Self-Care, Yoga Practice

Finding Ways to Cope in Light of Tragedy

In light of the very recent event this week in Toronto and a few weeks past in Humboldt, our entire country could use a big hug right now. Whether we knew someone involved or are just trying to process what happened through media outlets and shared stories, we grieve as a collective. We feel the pain of those suffering or might be anxious or scared as to what might be around the next corner. Working through grief and trauma is a process, and one that is never a straight line. Community and time do help but what can we do right now?

Yoga and mindfulness practices have long been sought after by both those suffering from trauma and PTSD and the therapists who treat them for their efficacy on the path of healing. Though CBT (talk therapy) is highly valued in it’s ability to treat those suffering, many don’t want to talk about it or can’t, or can’t remember. Using mindfulness techniques such as breathing or yoga-based movement is known as bottoms-up processing: essentially through the body. Releasing stress and chronic tension is a key factor in releasing the trauma stored in the body, leading to better sleep and lowered anxiety levels. The best news is that mindfulness techniques are done entirely at one’s own pace and control, allowing you to decide what is best for you. Ultimately, through these practices you will feel more connected to yourself and when you feel more connected to yourself, you will feel more connected to others. A steady practice (even daily) is recommended to really feel the best effects.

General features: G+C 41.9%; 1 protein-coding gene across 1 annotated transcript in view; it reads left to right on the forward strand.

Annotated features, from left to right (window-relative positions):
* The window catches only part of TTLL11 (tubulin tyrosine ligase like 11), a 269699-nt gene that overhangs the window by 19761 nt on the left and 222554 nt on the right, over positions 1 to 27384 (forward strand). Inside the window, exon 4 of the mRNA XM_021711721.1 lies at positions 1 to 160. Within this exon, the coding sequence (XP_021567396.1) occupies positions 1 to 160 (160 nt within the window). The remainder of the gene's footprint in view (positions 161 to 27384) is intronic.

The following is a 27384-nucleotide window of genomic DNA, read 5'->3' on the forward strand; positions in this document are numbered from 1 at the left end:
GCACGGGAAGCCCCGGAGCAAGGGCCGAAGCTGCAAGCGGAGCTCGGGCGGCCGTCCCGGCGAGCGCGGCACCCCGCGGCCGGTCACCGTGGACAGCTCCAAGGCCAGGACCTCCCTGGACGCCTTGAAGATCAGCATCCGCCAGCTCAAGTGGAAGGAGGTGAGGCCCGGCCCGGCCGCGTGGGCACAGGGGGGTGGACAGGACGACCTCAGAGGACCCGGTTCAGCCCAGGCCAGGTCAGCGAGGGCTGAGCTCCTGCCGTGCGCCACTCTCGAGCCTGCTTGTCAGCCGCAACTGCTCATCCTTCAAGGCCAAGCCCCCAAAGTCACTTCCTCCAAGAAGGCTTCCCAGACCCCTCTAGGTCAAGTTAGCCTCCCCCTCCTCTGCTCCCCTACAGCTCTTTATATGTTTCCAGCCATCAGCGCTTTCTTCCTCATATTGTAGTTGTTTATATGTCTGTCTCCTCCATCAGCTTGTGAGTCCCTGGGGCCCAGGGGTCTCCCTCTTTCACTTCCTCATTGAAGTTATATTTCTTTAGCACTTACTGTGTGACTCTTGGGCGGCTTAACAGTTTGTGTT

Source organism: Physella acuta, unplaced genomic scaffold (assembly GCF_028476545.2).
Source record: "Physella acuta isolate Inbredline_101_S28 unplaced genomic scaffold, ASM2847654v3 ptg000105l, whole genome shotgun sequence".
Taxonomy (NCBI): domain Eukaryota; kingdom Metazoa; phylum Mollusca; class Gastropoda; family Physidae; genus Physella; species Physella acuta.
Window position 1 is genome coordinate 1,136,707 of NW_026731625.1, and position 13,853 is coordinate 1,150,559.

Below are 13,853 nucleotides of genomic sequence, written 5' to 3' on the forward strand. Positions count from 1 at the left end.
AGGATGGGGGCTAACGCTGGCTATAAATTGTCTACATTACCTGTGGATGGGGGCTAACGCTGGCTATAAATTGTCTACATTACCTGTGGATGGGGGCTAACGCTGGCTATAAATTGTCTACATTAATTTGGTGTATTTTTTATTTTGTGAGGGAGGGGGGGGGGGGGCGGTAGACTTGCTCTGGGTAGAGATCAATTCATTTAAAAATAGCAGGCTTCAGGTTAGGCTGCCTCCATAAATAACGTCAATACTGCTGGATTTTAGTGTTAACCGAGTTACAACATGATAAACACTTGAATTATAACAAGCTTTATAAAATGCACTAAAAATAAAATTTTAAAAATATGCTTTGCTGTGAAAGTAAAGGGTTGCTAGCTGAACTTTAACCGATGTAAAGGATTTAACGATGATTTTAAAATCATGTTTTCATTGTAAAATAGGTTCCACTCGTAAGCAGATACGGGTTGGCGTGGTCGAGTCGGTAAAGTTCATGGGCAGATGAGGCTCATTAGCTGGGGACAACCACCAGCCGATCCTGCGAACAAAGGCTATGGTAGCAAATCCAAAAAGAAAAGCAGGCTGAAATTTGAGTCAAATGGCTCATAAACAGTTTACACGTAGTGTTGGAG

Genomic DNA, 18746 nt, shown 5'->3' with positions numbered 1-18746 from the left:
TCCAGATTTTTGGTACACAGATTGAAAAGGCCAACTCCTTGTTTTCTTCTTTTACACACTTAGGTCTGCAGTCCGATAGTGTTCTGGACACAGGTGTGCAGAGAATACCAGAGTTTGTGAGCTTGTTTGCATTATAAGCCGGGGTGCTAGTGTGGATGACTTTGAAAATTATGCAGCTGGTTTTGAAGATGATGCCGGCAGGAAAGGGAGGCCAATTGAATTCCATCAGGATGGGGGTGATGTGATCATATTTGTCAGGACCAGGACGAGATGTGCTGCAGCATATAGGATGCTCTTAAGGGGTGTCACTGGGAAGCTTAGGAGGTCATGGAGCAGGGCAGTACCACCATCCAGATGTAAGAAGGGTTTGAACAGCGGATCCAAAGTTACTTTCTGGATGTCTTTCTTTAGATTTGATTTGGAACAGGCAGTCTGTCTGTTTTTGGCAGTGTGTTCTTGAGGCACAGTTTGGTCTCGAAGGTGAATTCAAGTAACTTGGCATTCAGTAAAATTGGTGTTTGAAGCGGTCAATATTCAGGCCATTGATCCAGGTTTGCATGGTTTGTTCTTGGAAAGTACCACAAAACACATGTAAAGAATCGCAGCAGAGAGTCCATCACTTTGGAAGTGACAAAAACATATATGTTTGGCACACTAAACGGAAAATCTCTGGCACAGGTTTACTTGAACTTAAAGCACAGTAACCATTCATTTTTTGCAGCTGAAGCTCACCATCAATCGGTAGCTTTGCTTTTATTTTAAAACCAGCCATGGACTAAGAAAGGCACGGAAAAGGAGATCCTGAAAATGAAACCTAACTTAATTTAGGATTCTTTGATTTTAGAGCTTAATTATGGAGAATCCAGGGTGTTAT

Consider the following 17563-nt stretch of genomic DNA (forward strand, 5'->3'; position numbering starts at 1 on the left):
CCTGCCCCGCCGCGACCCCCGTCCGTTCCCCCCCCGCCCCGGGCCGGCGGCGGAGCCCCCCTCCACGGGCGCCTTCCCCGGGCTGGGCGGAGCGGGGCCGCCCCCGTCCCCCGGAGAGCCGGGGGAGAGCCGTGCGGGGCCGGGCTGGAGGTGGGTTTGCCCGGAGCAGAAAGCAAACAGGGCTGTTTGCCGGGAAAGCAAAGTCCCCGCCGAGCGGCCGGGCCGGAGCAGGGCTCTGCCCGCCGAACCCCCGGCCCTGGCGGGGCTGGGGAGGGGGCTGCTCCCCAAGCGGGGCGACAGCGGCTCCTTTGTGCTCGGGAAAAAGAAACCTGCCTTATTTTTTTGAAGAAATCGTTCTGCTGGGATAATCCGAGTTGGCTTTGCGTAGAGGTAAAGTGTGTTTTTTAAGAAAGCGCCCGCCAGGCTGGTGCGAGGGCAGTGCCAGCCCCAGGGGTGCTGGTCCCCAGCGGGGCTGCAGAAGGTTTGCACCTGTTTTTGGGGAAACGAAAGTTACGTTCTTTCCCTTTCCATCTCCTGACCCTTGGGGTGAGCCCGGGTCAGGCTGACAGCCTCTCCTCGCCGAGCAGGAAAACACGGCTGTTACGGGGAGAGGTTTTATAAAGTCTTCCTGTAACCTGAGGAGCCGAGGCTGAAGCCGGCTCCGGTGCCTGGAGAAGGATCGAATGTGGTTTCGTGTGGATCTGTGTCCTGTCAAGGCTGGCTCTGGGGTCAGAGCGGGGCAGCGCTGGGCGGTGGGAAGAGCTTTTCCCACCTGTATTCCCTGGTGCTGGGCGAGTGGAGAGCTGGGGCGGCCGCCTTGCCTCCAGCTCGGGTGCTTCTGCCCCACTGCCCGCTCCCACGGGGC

1. Belly Breathing: Can be done anywhere at anytime. Placing your hands on your belly and if comfortable closing your eyes. Filling up your lungs with a deep breath and slightly pressing the breath down so it fills up into your belly, continuing the breath until you feel it in the top of the chest and then slowly exhale. See if you can count out for a longer exhale than inhale.
  2. Bees Breath: It’s easiest to do this breath either seated on the floor or in a chair. Rolling your shoulders back so your spine is straight is always the best way for working with breathing techniques. Taking your pointer fingers and closing off your ears, begin to make a buzzing sound like a bee. You can do this with either your mouth closed or slightly opened. The buzzing creates a wonderful vibration on the inside of the body which stimulates our nervous system to relax. Try this for 2-3 minutes.
  3. Grounded movement: Choose exercises that work with your legs such as walking, perhaps rolling through your feet and ankles or general stretching for the legs and hips (held lunges or hamstring stretches) When we are working through trauma, so much time is spent in our heads it’s quite amazing how bringing our attention into our legs and essentially back to our bodies can help bring clarity to our thoughts, if even for a brief amount of time. For the ultimate grounded movement walk barefoot on the grass or on the beach. Connecting to nature, to help connect you back to yourself.

This is a short list, you can find other breathing exercises here, or other ideas for mindfulness practices here

Namasté (the light in me honours the light in you)

As a certified trauma-sensitive Yoga Therapist I offer one on one sessions in the Toronto area, please email me for more details: I have also trained many others across Canada and would be more than happy to recommend someone in your area. 


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